It’s like any moral hazard problem: houses may imprudently be built in a flood plain because of implicit government insurance, even though the owners will regret their purchase in the event of a flood. People buy the houses because there might not be a flood, and then they’ll have gotten free (albeit partial) insurance.

        The crucial consideration is that whenever somebody gets subsidized insurance, they have an incentive to behave more recklessly. If the insurance is partial, then they may still regret the recklessness ex post, but that doesn’t mean that it was anything other than recklessness (from a social perspective) ex ante.

        But, then again, I don’t actually know many bankers. You may be right.

      2. I think you have forced me to be more nuanced, which I ought to have been before. I agree that bankers (a) have asymmetric payoffs, (b) know this and (c) that (b) affected their behaviour which led to (d) all sorts of mayhem and misery.

        BUT I don’t necessarily hold with the view that the source of (a) was all government insurance, except in the sense that we don’t execute bankers, 14th Century Florence style, any more. As a result, there are several layers of asymmetry even before you get to the systemic bailout level. You have employees able to walk away from failing firms; shareholders getting upside but limited downside; share options, and so on. I suspect that the one they DIDN’T think of was “government rescuing us”. I think this may even apply to bondholders. If you are an employee at a bond fund, then your incentive is heavily tied to what happens in 2 years, not what happens in 5.

        I strongly agree your emphasis on decisions once things have gone wrong. Then, though, the trouble was that everyone was begging the financially strong to come in and buy risky bonds and equity. We had very divided motivations: should we make things really difficult for people brave enough to buy in autumn 2008? Because if we do, then in future noone ever steps up to do private sector rescues in such circs.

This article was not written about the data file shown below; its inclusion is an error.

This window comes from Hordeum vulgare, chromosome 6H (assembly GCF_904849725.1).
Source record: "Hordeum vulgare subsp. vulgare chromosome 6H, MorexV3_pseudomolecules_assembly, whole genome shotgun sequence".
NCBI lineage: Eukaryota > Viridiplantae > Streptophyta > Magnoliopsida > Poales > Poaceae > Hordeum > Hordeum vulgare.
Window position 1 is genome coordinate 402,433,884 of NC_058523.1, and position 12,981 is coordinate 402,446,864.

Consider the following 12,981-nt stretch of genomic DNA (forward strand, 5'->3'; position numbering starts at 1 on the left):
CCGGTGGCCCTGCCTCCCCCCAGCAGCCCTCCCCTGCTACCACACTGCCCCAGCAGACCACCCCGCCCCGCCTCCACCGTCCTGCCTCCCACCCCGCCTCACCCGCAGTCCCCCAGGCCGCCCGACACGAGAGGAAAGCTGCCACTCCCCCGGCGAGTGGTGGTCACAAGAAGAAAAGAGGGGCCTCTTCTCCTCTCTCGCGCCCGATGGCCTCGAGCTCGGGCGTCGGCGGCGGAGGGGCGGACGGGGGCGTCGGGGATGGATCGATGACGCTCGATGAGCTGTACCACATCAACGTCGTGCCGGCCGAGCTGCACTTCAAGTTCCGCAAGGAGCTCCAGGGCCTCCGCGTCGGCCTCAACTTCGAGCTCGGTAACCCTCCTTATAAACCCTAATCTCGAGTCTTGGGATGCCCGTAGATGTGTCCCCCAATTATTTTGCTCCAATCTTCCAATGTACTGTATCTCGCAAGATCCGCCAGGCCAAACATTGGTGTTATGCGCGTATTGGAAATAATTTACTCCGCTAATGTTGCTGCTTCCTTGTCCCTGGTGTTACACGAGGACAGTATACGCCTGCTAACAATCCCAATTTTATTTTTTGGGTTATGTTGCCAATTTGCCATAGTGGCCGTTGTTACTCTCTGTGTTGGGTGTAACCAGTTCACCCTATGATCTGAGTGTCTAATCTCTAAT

2. I’m also with Martin. Andy Haldane’s paper (that I linked to in the comments to your excellent shadow banking post) provides strong backup for Mr Wolf’s view on moral hazard. Certainly the money and capital markets were lending far too freely to some precarious banks (step forward the Icelandic banks, for example), no doubt thinking that their risks were limited.

    Haldane’s point is that relatively thin capital cushions and limited liability, combined with state guarantees for deposits, mean that downside risks are artificially truncated for bank owners: they can only lose what they put in, but their gains are potentially infinite. Guaranteed deposits mean that the taxpayer has to step in to cover much of the cost of any bank failure. As I said, Haldane’s paper is definitely worth reading.